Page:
The global economy a decade after the financial crisis
Share Now on:
It’s been more than 10 years since the global financial crisis, and the global economy is in a much different place than it was then. But other risk factors may be on the horizon. Host David Brancaccio spoke with Susan Lund from the McKinsey Global Institute on the issue. She and her colleagues recently published a report called “A Decade After the Global Financial Crisis: What Has (and Hasn’t) Changed?”
Below are excerpts from their conversation.
Banks are “struggling to find profitable new business models.”
As a result of post-financial crisis regulations, like Dodd-Frank, that were passed in Europe and the U.S, banks have to hold more capital against their loans. This means they are more stable and can withstand future losses. But low interest rates, less demand for lending and declining return on equity are all factors limiting growth for banks.
According to Lund and her colleagues at McKinsey, return on equity for banks, which is a common metric used by investors, has declined by about 50 percent since the financial crisis. Some of this, Lund said, is good news because it means banks are decreasing their exposure to risk. “But with all this capital, they’re still struggling to find profitable new business models.”
Global debt and “the unknown unknowns” are two risks to watch out for.
While we can learn lessons from the factors that may have led to the last crisis, Lund and her team forewarn that growing global debt and new technologies are threats to financial markets. Rather than global debt staying flat or falling since the financial crisis, it has continued to grow by “a whopping $72 trillion, and it’s different borrowers this time.” Governments around the world like Argentina are struggling with massive debt while countries like Turkey are suffering a weakening currency largely due to corporate debt.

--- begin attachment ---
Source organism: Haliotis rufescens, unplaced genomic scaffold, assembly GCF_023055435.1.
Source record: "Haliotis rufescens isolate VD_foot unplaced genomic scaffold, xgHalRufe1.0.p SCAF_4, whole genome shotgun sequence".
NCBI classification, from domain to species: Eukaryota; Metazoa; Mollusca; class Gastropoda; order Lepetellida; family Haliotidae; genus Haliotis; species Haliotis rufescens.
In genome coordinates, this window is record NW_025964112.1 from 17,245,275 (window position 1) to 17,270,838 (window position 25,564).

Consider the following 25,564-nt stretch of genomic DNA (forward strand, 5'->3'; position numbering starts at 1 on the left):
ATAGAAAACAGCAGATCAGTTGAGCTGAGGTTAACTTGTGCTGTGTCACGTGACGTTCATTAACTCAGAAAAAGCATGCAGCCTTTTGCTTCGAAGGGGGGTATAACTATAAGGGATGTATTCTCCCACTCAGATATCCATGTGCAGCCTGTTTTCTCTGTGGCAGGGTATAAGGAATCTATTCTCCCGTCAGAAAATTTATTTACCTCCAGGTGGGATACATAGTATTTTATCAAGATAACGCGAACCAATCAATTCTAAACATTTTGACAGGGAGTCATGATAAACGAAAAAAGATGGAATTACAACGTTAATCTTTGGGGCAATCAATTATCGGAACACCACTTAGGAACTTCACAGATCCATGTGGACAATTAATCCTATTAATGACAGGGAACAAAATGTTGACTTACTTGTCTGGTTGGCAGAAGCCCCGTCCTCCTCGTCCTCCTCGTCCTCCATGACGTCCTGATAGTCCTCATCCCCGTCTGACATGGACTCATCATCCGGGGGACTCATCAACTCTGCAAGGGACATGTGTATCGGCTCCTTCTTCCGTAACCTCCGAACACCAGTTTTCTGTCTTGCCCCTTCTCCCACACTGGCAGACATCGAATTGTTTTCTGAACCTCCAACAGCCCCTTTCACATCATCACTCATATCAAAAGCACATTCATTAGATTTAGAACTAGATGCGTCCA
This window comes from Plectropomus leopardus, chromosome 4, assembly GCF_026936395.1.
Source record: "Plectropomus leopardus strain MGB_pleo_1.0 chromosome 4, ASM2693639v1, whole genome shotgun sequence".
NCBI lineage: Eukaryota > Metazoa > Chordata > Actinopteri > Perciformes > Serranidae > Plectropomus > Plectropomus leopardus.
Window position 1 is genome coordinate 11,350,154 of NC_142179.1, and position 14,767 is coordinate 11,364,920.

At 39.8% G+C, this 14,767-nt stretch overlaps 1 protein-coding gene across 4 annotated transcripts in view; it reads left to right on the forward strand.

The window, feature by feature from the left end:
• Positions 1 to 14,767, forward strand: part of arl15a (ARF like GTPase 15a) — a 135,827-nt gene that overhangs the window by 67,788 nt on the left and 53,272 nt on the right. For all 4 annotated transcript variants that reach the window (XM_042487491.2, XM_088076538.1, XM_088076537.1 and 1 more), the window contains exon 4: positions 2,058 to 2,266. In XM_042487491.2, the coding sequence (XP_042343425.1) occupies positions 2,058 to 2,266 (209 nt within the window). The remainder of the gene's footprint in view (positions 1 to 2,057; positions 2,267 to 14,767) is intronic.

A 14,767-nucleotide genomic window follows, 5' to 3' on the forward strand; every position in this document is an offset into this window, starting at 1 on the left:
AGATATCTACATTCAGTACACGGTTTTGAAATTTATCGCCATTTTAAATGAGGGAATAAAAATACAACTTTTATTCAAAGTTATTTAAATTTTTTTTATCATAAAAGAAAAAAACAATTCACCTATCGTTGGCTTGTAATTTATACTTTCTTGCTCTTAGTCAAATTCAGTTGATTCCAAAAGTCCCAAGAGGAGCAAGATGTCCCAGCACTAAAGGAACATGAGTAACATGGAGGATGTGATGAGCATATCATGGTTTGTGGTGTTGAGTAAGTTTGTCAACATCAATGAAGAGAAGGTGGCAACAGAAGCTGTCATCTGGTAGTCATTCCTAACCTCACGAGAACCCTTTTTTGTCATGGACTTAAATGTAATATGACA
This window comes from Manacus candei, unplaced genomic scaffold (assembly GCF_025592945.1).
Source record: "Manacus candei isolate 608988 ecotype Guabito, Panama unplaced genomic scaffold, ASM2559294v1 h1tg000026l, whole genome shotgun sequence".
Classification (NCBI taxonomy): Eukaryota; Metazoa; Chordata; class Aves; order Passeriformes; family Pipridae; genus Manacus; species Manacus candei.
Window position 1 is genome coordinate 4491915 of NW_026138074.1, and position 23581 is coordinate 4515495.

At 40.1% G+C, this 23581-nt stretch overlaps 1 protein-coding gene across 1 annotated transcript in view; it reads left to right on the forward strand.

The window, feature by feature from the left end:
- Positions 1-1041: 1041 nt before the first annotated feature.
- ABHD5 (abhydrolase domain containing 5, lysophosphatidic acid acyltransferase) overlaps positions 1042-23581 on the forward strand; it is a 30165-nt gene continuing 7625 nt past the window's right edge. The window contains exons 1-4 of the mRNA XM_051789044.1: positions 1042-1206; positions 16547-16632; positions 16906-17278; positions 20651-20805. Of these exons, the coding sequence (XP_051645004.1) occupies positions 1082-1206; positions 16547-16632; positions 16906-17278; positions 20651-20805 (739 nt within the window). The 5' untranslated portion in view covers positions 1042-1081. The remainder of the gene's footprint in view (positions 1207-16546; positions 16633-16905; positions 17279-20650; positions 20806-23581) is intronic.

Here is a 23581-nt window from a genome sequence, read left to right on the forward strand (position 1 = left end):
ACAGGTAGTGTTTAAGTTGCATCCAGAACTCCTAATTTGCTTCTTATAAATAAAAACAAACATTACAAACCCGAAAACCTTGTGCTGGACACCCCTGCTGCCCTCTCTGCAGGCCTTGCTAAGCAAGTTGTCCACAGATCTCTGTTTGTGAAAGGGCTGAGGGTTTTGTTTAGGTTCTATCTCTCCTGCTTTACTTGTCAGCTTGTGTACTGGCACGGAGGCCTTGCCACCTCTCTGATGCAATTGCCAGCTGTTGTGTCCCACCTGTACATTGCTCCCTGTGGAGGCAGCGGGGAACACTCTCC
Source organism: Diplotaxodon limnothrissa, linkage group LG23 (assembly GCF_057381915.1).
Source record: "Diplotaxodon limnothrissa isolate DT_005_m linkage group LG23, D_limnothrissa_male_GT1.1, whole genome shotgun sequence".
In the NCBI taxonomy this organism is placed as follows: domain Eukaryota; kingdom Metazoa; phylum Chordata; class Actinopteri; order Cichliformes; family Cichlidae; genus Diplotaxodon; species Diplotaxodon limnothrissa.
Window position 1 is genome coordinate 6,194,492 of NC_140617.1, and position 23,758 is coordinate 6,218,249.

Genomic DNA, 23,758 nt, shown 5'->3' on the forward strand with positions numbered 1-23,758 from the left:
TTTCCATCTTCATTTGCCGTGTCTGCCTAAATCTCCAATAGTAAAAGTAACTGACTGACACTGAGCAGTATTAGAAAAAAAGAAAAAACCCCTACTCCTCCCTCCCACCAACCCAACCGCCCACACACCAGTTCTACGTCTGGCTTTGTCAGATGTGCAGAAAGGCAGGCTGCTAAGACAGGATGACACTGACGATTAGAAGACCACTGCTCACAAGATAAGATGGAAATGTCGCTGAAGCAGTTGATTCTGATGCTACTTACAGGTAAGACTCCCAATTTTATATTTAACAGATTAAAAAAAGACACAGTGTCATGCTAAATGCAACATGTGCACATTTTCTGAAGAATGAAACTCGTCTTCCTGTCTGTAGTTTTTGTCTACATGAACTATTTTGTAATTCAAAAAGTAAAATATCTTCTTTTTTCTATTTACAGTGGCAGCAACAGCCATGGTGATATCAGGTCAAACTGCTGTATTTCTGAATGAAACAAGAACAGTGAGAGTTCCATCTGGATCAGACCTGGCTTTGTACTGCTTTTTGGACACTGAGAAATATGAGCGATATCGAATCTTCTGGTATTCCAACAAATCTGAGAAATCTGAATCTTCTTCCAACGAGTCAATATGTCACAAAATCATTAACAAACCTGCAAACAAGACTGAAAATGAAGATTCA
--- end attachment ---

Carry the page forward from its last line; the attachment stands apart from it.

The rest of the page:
New technologies like cryptocurrency and the utilization of artificial intelligence that determines trading algorithms and personal investment decisions are another risk to look out for. There have already been flash crashes due to trading determined by computer algorithms and vulnerability to cyberattacks. A few years ago, for example, attackers attempted to steal hundreds of millions of dollars from the Central Bank of Bangladesh using SWIFT, which connects all of the world’s central banks. “It’s supposed to be the safest thing ever,” Lund said. She said we can expect more “unknown unknowns” that cause further unpredictability in the markets.
The world may be getting more connected, but financial markets are not. And that might be a good thing.
A less connected financial market means more stability because if a market in one country crashes, it is less likely to affect others. This means banks are focusing more on domestic markets, so cross-border lending is down from the financial crisis. “There will be some damage, but it won’t be the ripple effect we saw in 2008,” Lund said.
Click here to check out the rest of McKinsey Global Institute’s findings.
|“The enemy is forgetting”: Bernanke, Geithner and Paulson on why we must remember the 2008 financial crisis|
|Could the 2008 financial crisis happen again?|
Marketplace is on a mission.
We believe Main Street matters as much as Wall Street, economic news is made relevant and real through human stories, and a touch of humor helps enliven topics you might typically find…well, dull.
Through the signature style that only Marketplace can deliver, we’re on a mission to raise the economic intelligence of the country—but we don’t do it alone. We count on listeners and readers like you to keep this public service free and accessible to all. Will you become a partner in our mission today?